products, such as margarine.
The scientists at
Rothamsted Research - who have been working on the project
for 15 years - modified seeds from Camelina sativa (false
flax) plants using genes from marine algae - the primary
organisms that produce the fatty acids.
By substituting synthetic versions of
up to seven genes from marine algae, the researchers have
engineered Camelina plants to produce two key Omega-3 fatty
acids normally obtained from oily fish, EPA and DHA.
BBC News, 24 January 2014
discuss threat of 'over cautious' pesticide rules
Over-precautionary regulations on
pesticides are hampering UK farmers’ ability to produce
food, the NFU has warned.
Ahead of a summit on Wednesday (January
22) to discuss concerns over crop protection, NFU president
Peter Kendall said the ever increasing regulatory pressure
meant farmers were facing a growing challenge to produce the
high quality British food consumers want.
Leading industry figures from farming,
agricultural chemical manufacturing and crop protection
distribution will meet at the union’s Stoneleigh
Farmers Guardian, 20 January 2014
Campaign launched to warn farmers of illegal pesticides
A national campaign warning farmers of the risks of
buying illegal pesticides has been launched.
Watch Out! for illegal pesticides is the message of the
12-month industry campaign launched to raise public
awareness of illegal pesticides.
The Voluntary Initiative (VI) and Red
Tractor Assurance is supporting the drive, with funding from
the Crop Protection Association, NFU and Agricultural
17 January 2014
New research funding to combat
A major £1.4m international research
project aimed at combating a key disease in wheat is set to
take place in the east of England.
The John Innes Centre in Norwich and NIAB
in Cambridge will provide the base for one year of a project
developing genetically resistant wheat varieties.
Four PhD students appointed in India,
Kenya and Ethiopia will spend one year abroad in one of the
UK partner institutions, which also includes The Sainsbury’s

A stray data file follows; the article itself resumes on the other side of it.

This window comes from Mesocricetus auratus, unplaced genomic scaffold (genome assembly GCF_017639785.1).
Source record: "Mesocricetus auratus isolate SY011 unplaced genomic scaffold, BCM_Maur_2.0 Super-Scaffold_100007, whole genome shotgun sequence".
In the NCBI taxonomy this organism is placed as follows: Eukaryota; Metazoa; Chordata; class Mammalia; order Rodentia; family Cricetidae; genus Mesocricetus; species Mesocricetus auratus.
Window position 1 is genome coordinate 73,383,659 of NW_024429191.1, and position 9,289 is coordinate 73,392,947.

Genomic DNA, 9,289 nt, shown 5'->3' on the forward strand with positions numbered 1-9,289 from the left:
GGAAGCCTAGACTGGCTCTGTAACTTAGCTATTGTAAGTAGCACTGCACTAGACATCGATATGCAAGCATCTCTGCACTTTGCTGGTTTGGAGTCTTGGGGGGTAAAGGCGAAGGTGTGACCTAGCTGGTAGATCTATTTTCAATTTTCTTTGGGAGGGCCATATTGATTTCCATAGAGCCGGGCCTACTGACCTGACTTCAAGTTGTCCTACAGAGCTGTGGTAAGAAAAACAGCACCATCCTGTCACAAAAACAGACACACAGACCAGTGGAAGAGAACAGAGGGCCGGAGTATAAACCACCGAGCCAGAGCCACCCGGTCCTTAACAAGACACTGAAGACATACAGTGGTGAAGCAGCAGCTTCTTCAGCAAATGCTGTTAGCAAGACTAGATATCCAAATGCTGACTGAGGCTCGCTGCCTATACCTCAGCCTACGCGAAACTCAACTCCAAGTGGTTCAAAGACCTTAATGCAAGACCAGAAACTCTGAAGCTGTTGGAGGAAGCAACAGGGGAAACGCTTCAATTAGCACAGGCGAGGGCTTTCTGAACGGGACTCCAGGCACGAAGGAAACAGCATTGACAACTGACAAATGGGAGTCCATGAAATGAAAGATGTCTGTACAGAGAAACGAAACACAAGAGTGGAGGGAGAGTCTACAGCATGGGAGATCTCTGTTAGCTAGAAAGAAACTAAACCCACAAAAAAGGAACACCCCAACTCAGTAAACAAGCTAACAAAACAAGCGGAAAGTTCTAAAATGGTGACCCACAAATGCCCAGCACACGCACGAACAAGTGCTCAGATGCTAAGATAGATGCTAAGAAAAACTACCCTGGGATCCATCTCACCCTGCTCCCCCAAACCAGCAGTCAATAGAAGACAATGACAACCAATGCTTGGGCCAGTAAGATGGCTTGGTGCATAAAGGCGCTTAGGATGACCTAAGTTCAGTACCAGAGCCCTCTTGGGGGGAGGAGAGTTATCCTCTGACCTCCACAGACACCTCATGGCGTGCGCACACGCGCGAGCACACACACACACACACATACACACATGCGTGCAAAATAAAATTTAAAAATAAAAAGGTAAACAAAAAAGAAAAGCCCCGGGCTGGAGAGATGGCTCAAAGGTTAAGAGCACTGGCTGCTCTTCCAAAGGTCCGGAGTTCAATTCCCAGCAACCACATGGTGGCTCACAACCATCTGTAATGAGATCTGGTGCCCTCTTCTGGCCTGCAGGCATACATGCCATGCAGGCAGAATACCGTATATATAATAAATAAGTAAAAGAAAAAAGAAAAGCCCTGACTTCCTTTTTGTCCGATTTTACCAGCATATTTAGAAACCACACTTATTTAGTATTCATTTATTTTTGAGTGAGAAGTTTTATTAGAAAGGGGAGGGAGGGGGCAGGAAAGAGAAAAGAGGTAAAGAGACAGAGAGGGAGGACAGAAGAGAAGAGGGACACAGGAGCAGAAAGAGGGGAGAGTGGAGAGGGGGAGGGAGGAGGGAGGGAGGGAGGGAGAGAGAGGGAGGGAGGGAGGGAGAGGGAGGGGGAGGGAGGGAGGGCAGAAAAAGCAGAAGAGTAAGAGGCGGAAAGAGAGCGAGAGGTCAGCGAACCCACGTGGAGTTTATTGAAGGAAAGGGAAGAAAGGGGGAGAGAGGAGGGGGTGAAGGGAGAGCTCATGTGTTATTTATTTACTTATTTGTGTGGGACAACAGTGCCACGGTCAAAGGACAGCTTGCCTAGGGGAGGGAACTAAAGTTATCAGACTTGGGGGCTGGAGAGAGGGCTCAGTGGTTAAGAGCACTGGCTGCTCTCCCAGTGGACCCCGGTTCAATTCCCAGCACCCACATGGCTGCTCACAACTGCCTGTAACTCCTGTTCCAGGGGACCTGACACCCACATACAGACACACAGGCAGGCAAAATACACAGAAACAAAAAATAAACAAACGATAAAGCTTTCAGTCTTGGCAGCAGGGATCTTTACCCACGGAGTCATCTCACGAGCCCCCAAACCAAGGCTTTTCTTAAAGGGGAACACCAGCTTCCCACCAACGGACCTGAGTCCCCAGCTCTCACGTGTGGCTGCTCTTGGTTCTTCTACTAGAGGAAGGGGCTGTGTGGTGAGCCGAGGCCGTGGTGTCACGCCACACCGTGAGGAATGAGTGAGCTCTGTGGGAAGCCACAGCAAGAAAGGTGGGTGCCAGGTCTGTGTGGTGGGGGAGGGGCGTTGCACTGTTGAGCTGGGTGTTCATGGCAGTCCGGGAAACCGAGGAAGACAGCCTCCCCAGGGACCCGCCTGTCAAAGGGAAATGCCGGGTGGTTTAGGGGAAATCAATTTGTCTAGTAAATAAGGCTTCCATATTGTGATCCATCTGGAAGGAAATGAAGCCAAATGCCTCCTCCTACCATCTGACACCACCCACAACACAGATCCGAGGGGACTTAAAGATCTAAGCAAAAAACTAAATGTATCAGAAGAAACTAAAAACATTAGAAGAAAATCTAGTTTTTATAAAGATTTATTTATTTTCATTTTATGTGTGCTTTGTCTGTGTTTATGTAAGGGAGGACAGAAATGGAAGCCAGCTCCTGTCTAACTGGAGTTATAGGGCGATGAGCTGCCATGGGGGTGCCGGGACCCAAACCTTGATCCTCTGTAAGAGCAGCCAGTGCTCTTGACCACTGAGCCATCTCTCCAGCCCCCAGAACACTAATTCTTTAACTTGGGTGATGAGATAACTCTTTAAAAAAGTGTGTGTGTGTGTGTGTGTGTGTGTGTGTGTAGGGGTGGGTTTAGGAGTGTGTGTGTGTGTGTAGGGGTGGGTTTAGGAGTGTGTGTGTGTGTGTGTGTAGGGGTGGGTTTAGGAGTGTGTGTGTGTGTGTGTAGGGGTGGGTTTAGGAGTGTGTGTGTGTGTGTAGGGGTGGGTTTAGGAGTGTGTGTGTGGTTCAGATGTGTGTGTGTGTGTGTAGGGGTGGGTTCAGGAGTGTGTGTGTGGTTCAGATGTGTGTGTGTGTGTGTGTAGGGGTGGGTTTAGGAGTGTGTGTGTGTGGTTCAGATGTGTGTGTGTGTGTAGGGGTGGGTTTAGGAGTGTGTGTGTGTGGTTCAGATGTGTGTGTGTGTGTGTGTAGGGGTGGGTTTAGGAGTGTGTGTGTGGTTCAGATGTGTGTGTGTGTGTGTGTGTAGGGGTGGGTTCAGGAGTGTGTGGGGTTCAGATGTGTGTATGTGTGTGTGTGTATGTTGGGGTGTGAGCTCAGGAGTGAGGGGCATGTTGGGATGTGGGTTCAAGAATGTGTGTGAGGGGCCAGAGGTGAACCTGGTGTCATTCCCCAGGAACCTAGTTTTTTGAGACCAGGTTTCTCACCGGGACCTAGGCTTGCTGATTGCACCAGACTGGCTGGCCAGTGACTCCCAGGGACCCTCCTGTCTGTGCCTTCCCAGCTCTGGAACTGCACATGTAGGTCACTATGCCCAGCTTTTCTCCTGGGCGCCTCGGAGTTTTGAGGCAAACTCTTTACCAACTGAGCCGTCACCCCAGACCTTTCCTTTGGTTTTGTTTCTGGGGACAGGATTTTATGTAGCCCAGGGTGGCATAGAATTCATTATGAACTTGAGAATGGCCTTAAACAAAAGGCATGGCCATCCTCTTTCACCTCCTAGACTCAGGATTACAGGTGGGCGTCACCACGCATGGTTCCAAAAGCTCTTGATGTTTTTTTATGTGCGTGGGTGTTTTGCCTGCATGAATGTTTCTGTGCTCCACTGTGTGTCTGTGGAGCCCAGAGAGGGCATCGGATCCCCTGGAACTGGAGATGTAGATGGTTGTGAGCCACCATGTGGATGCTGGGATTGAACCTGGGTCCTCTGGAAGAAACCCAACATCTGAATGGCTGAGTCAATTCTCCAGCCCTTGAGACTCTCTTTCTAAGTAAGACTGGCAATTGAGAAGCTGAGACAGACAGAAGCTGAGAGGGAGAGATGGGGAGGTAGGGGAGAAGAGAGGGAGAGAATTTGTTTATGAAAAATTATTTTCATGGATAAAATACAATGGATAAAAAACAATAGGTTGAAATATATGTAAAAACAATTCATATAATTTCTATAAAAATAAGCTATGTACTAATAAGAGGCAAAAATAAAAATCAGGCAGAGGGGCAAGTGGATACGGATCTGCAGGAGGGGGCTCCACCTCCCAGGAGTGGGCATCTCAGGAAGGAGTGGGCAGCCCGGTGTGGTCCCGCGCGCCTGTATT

Laboratory in Norwich. The move comes as part of a major
international effort to improve crop production in
developing countries and combat disease.
Farmers Weekly, 14 January 2014
Hostility to GM putting EU in
'global slow lane' - report
The growing influence of green lobbyists
and anti-capitalists on European policymaking is condemning
the EU the ‘global slow lane’ when it comes to
biotechnology, an MP has warned.
George Freeman, chairman of the All Party
Group on Science and Technology in Agriculture, said
‘growing hostility’ to technologies like GM is already
forcing some of the biggest biotechnology companies to
abandon Europe as a market.
The UK and the rest of the EU are in
danger of missing out on the ‘major opportunity’ presented
by the revolution in the field of genomics to support
farmers in boosting food production while also creating
‘huge new inward investment and export opportunities’,
according to the Norfolk MP.
Guardian, 14 January 2014
Norfolk MP says EU’s hostility towards science is hampering
The rise of an “increasingly
science hostile” European Union is undermining our
attractiveness as a place to invest, MP George Freeman has
said while calling for reform or the UK would try to “take
back” science regulation from Brussels.
The Norfolk MP will today publish a report for the
European reform project, Fresh Start, in which he highlights
an increasing tide of “anti-biotech” legislation.
He said the EU’s hostility to Genetically
Modified crops had already seen German based BASF and US
major Monsanto announcing its withdrawal from Europe in
agricultural research and development, adding that EU
policymaking machine was being driven by “increasingly
strident and politically active biotech-hostile lobbying
groups, and minority political parties exercising influence
through the coalition politics of member states.”
Eastern Daily Press, 10 January 2014
presents opportunities for farming
technological revolution in British agriculture presents
huge opportunities for UK farming, according to Tory MP
Mr Freeman was speaking at the Oxford
Farming Conference on the potential impact of the